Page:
Tasnim Bhuiyan On Women, Side Hustles And Knowing What You Stand For

“People always assumed I was male – there’s a perception that women can’t like gaming or coding.”

Tasnim Bhuiyan is a woman who wears many hats: her full-time role, as head of social content for Oath/Tumblr, has seen her leading the social strategy for some of the world’s biggest brands, as well as single-handedly running the international network of influencers and creatives, The NXT. She was named one of Campaign’s 30 Next Female Creative Leaders 2018 and is also a coder, gamer, illustrator and blogger. She talks to us about getting girls into coding, how persistence is key and the importance of building a personal brand.

“When I was at school, there was a poster hanging up that said, ‘Do you want to be a designer?’ I saw that poster and decided that’s what I wanted to do.

“No one was particularly helpful about it at school but near where I lived there was a lady who ran a printer shop and knew about design who helped teach me. She offered work experience to kids at my school and gave me an amazing reference.

“I taught myself how to code at home. My father a was professor of political science and my mother was a language teacher – they didn’t do STEM subjects (Science, Technology, Engineering and Mathematics). It’s great to see more women embracing gaming and coding. It’s really heartening to see I’m not alone.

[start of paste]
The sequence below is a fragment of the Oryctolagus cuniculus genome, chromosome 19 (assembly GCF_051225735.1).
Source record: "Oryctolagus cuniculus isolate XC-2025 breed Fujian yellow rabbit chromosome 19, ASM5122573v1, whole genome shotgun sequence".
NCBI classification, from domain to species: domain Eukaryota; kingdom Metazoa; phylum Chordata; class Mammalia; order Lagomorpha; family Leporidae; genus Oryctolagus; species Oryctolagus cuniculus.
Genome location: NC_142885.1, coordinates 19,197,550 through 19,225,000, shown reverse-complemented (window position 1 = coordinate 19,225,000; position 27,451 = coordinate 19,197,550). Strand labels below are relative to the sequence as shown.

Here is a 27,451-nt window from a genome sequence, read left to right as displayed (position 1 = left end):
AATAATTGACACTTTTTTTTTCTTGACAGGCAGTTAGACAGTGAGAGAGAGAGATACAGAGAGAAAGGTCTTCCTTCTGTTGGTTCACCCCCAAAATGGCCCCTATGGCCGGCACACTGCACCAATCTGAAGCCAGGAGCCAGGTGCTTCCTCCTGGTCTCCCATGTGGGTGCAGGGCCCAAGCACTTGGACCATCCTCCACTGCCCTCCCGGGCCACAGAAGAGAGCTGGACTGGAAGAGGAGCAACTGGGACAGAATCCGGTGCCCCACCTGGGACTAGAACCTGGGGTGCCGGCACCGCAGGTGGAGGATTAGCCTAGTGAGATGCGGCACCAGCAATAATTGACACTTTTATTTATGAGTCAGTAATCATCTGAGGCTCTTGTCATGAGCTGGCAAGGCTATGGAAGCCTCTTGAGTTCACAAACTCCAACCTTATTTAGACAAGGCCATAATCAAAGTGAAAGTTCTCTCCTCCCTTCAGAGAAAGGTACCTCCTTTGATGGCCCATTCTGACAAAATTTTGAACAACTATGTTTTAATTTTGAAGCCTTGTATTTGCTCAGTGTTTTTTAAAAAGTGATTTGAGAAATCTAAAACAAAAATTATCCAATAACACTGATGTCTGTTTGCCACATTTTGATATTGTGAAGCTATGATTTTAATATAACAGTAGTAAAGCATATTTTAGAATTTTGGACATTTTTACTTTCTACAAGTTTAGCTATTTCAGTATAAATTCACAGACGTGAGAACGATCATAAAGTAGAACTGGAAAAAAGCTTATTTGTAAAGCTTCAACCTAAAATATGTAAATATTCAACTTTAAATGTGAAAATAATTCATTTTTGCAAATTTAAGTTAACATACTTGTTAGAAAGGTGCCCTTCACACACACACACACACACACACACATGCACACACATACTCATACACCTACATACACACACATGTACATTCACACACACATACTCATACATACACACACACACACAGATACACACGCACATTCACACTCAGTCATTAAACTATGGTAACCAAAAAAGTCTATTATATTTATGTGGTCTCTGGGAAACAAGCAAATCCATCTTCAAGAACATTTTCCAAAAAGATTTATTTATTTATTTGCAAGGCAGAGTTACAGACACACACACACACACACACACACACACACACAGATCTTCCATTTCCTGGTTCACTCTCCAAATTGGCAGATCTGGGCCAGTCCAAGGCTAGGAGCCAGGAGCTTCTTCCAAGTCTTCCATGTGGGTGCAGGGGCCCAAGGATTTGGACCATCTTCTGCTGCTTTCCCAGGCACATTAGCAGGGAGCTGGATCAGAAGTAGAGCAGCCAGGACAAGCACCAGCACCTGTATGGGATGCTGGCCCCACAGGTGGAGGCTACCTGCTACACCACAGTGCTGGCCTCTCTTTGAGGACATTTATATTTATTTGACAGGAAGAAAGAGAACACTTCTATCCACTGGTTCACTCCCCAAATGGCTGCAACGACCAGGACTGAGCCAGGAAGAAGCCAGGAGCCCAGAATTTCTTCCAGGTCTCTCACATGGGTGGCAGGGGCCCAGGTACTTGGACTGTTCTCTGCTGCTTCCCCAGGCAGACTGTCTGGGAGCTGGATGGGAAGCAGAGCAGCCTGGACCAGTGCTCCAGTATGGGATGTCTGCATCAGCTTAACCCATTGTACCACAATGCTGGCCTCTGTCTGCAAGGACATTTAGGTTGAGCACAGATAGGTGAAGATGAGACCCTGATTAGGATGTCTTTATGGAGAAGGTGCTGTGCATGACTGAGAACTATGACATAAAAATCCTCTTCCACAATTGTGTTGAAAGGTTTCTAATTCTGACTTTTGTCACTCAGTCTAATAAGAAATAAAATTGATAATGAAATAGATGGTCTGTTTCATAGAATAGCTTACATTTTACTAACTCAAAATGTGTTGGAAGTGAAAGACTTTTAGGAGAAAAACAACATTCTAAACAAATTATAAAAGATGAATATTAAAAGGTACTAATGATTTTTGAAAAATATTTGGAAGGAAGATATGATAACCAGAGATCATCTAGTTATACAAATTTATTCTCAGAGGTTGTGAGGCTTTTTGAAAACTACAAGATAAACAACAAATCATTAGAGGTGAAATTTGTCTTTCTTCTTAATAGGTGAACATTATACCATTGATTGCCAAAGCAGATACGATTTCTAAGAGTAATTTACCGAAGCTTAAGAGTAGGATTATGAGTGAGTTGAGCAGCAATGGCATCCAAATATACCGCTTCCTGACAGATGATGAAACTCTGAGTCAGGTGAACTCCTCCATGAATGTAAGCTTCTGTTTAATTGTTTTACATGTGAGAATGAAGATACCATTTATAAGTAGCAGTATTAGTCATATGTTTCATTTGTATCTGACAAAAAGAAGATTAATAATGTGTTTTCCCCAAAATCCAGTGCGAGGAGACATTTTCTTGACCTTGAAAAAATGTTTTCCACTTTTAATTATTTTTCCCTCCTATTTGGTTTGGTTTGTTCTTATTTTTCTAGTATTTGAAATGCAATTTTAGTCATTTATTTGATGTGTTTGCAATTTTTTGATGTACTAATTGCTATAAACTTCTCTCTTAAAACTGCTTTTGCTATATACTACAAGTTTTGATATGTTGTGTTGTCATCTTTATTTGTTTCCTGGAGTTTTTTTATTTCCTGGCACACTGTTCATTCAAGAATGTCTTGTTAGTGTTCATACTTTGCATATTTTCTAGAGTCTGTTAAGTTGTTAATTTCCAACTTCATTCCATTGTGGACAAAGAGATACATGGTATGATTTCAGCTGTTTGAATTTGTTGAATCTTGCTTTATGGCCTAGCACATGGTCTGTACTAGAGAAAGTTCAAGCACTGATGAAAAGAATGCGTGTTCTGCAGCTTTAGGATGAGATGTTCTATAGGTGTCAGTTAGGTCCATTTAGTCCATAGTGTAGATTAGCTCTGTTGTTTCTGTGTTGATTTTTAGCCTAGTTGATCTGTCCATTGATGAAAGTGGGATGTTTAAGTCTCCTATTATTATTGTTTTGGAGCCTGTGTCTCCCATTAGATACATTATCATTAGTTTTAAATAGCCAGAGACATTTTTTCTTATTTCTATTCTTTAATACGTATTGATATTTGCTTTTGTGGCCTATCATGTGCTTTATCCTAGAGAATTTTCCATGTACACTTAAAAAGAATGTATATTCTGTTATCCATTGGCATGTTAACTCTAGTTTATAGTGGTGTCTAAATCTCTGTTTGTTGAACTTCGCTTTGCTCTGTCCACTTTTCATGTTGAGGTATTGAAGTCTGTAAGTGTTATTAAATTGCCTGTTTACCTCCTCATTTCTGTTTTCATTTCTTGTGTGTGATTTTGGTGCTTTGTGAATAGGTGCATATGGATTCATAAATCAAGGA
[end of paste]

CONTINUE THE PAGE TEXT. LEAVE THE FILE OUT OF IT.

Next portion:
“People always assumed I was male – there’s a perception that women can’t like gaming or coding. People are always surprised that I’m quite a girly-girl. Now, a lot of women are trying to get their kids, their nieces and nephews into STEM subjects, but I think it also needs to start from school, or before.

“I’m teaching my niece, who’s four, how to code. It’s so intuitive. She still loves princesses, but she also loves the Hulk and building robots out of Lego. There’s a massive perception about gender but if you don’t put a gendered name on a toy, it doesn’t matter who it’s for.